The Light Letters

Scope and Content

The collection comprises approximatly 1,200 Malay letters, primarily correspondence received (with some copies of letters sent) by Captain Francis Light and his business partner, Captain James Scott from (and to) rulers and dignitaries of the Malay Sultanates in the 1780's and 1790's. There are also items from Aceh, Jambi, Indragiri, Minangkabau, Palembang, Pedir, Siak, and other places in Sumatra, from Brunei and Sambas, and from Tidore.

The letters cover the history of relations, negotiations and conflicts between Light, the rulers of Kedah and the Governor General in Bengal leading up to and including the settlement of Penang in 1786 and the armed conflict of 1791. There are also letters dealing with business affairs between Light and Malay nobles such as the purchase, shipment and sale of commodities, ammunition, slaves and opium, and the maintenance of good political and economic neighbourly relations; letters from the Sultanate of Selangor; letters from royal merchants at the Malay courts, and letters concerning trade from various rulers and nobles in the Peninsula and Sumatra, especially from Aceh, Asahan and other North-Sumatran states. In addition, the collection contains several dozen letters and documents from the same period relating to Bencoolen (Benkulen) and the West Sumatran Presidency, which are unrelated to Light.

Various papers, various sizes

Administrative / Biographical History

Francis Light was born in Suffolk. Although his date of birth is unknown, his baptism is recorded as 15 December 1740. He was educated at Seckford's Grammar School, Woodbridge from 1747. He entered service as a surgeon's servant on the HMS Mars in February 1754, and subsequently served as midshipman on the HMS Captain, the HMS Dragon and in 1761 aboard the HMS Arrogant. His employment with the Navy ended in 1763. In 1765 he embarked on a journey bound for Madras and Bombay aboard the East India Company's ship 'Clive'. In India, he secured command of a 'Country Ship' (owned in India and engaged in trade in Eastern waters) belonging to a Madras firm of merchants, Jourdain, Sulivan & Desouza. Light was posted to Kedah with the company, where he quickly attained an influential position with the Sultan of Kedah. From 1771, he was involved in various proposals to cede land belonging to Kedah to the British. In 1786 Light was able to report to the Bengal Government that he had persuaded the Sultan to cede the Island of Penang (Pulau Penang) to the East India Company for 36;6000 a year. The offer was accepted and in June 1786 Light was appointed first Superintendent of the new British colony. He landed with his forces in July 1786, and on 11 August the colony was christened Prince of Wales Island. He combined his position as Superintendent with his role as principal merchant.

By 1791, the Sultan of Kedah found that his revenues were being seriously diminished by the growing prosperity of Penang, and he demanded additional income to compensate for this loss. He simultaneously made preparations to seize the island, constructing a fort at Prye. Light obtained reinforcements from Bengal and attacked the fort, capturing it on 12 April 1791. The Sultan sued for peace and a treaty was agreed. The Sultan was granted an annual payment of $6000, on condition that the English could continue in possession of Penang. The settlement entered a period of relative quiet during which Light oversaw its administration, with periodic requests to the Bengal Government for a larger administrative staff.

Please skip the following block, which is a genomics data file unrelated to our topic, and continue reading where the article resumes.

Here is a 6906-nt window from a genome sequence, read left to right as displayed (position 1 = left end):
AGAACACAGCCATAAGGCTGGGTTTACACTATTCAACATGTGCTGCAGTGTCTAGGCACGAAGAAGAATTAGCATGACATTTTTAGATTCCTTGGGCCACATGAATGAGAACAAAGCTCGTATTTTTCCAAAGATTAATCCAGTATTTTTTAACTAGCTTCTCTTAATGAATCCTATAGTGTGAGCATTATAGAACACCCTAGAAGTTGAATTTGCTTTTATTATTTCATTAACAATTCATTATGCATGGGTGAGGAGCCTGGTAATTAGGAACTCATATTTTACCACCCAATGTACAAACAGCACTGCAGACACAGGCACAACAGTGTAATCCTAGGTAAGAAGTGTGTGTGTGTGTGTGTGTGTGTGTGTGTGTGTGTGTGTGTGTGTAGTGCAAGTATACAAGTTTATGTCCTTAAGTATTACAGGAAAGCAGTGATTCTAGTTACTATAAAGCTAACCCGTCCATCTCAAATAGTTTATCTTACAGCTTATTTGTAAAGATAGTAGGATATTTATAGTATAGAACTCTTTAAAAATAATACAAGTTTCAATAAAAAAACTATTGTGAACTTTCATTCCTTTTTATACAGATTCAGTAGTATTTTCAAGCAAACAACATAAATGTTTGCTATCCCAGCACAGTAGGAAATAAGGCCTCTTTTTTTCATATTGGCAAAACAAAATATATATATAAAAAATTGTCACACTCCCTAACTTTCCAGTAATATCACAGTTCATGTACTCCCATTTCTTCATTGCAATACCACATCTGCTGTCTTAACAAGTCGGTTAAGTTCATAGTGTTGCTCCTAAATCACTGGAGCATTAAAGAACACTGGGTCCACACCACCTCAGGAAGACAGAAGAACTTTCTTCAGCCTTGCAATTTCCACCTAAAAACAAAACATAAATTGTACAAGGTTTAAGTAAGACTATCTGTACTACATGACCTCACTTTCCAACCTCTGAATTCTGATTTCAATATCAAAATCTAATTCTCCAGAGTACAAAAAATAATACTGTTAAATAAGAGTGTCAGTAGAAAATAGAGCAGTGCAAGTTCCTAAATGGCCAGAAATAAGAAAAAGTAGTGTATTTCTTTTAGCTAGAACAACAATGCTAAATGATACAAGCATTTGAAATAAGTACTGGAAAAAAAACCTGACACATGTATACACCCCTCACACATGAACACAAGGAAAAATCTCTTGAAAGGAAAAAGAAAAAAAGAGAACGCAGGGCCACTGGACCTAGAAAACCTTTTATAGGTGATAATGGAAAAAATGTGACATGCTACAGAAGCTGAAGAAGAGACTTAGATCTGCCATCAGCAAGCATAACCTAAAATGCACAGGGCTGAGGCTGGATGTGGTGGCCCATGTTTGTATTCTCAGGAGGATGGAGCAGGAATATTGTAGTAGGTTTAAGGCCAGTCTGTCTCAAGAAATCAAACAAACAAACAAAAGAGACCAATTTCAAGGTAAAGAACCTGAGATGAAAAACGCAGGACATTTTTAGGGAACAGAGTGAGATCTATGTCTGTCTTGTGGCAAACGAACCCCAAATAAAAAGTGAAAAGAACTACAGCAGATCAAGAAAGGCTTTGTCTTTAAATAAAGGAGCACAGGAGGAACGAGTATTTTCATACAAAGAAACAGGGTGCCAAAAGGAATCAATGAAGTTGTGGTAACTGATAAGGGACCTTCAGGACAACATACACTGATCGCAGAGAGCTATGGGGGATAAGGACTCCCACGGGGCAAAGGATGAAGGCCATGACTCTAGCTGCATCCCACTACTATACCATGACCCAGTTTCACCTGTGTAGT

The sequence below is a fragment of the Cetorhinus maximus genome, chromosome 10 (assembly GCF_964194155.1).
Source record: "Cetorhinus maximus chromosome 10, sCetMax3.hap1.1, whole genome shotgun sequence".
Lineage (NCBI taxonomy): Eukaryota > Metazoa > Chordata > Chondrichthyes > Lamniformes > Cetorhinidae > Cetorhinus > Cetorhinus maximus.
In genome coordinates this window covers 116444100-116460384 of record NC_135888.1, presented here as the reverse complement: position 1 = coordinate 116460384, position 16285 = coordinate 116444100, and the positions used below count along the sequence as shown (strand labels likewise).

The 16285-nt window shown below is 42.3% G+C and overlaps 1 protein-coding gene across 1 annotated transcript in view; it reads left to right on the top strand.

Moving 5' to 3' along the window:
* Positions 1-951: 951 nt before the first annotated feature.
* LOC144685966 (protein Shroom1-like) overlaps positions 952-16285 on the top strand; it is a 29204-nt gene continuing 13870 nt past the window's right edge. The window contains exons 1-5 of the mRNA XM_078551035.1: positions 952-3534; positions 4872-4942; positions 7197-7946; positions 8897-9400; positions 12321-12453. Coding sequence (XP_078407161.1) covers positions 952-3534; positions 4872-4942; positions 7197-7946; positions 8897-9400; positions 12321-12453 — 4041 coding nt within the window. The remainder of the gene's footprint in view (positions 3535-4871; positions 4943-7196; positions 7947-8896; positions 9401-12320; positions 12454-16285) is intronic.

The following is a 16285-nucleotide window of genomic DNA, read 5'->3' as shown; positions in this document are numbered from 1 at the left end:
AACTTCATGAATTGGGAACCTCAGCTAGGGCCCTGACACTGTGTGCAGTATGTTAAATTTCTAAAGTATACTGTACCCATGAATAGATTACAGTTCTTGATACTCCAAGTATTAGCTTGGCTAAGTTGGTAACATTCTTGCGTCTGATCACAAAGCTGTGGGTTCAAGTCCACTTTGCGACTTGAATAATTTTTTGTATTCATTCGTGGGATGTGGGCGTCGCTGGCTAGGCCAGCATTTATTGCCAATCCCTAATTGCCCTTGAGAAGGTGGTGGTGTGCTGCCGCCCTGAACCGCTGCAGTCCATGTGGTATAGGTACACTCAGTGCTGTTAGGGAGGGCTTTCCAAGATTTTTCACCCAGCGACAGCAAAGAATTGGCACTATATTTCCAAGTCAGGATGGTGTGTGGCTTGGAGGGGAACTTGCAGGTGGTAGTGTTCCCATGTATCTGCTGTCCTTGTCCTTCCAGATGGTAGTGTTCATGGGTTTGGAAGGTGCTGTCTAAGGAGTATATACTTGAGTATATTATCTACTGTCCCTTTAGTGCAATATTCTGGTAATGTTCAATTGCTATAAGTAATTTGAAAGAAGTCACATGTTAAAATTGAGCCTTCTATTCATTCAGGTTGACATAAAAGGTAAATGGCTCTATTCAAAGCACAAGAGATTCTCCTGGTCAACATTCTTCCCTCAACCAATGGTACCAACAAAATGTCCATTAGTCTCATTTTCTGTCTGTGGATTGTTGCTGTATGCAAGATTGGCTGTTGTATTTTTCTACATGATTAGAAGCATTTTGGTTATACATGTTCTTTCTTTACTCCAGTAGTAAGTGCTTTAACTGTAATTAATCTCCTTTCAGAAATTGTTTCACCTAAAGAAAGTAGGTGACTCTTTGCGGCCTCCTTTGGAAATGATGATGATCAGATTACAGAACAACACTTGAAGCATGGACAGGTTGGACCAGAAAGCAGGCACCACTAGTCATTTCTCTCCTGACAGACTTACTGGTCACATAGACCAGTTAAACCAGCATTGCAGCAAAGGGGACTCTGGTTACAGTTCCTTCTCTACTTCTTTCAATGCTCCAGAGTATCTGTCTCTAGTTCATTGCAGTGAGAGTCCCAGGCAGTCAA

With the beginning of the French War with England in February 1793, and the threat that this posed to English trade in the East, Light called for the reinforcement of troops in Indian waters. He also set about rebuilding Penang's defences. Naval reinforcements arrived in Madras at the end of 1793. The French attempt to capture Penang did not take place until 1796, after Light's death.

Light married Martina Rozells, by whom he had 3 daughters and 2 sons. His eldest son, William Light, became the first Surveyor General of Southern Australia and founder of the city of Adelaide. Francis Light died from a Malarial attack on 21 October 1794.

Further reading: Steuert, A.F., The Founders of Penang and Adelaide: a Short Sketch of the Lives of Francis and William Light , (London, 1901) Clodd, H.P., Malaya's First British Pioneer: the Life of Francis Light , (London, 1948).


The letters have been bound into 11 volumes, broadly grouped by place of origin and sender.

Access Information


Acquisition Information

The Malay documents form part of the collection formed by William Marsden (bequeathed to King's College Library by William Marsden's widow in 1835 and 1837), transferred to SOAS Library shortly after its foundation in 1916.


See Marsden, W., 'Bibliotheca Marsdeniana philologica et orientalis: A Catalogue of Books and Manuscripts collected with a view to the General Comparison of Languages, and to the study of Oriental Literatures, London, 1827, p.304. Some of these letters published with English translations in Marsden, W., 'A Grammer of the Malayan Language, with an Introduction and Praxis, London 1812, pp. 137-57.

Related Material

Francis Light, correspondence and papers (1786-1794) held at the British Library, Manuscript Collections, [ref. Add MS 45271]; See HMC Papers of British Colonial Governors 1782-1900, (1986).

A letter in Thai to Captain Francis Light from the Siamese authorities, relating to the supply of 4000 muskets by Light to the Siamese government of King Tak Sin; held at SOAS Library [Ref. MS 380629]

Photograph of a letter in Thai from Thalang written to Francis Light by the King's Minister, 1877 held at SOAS Library [Ref. MS 380665]

Corporate Names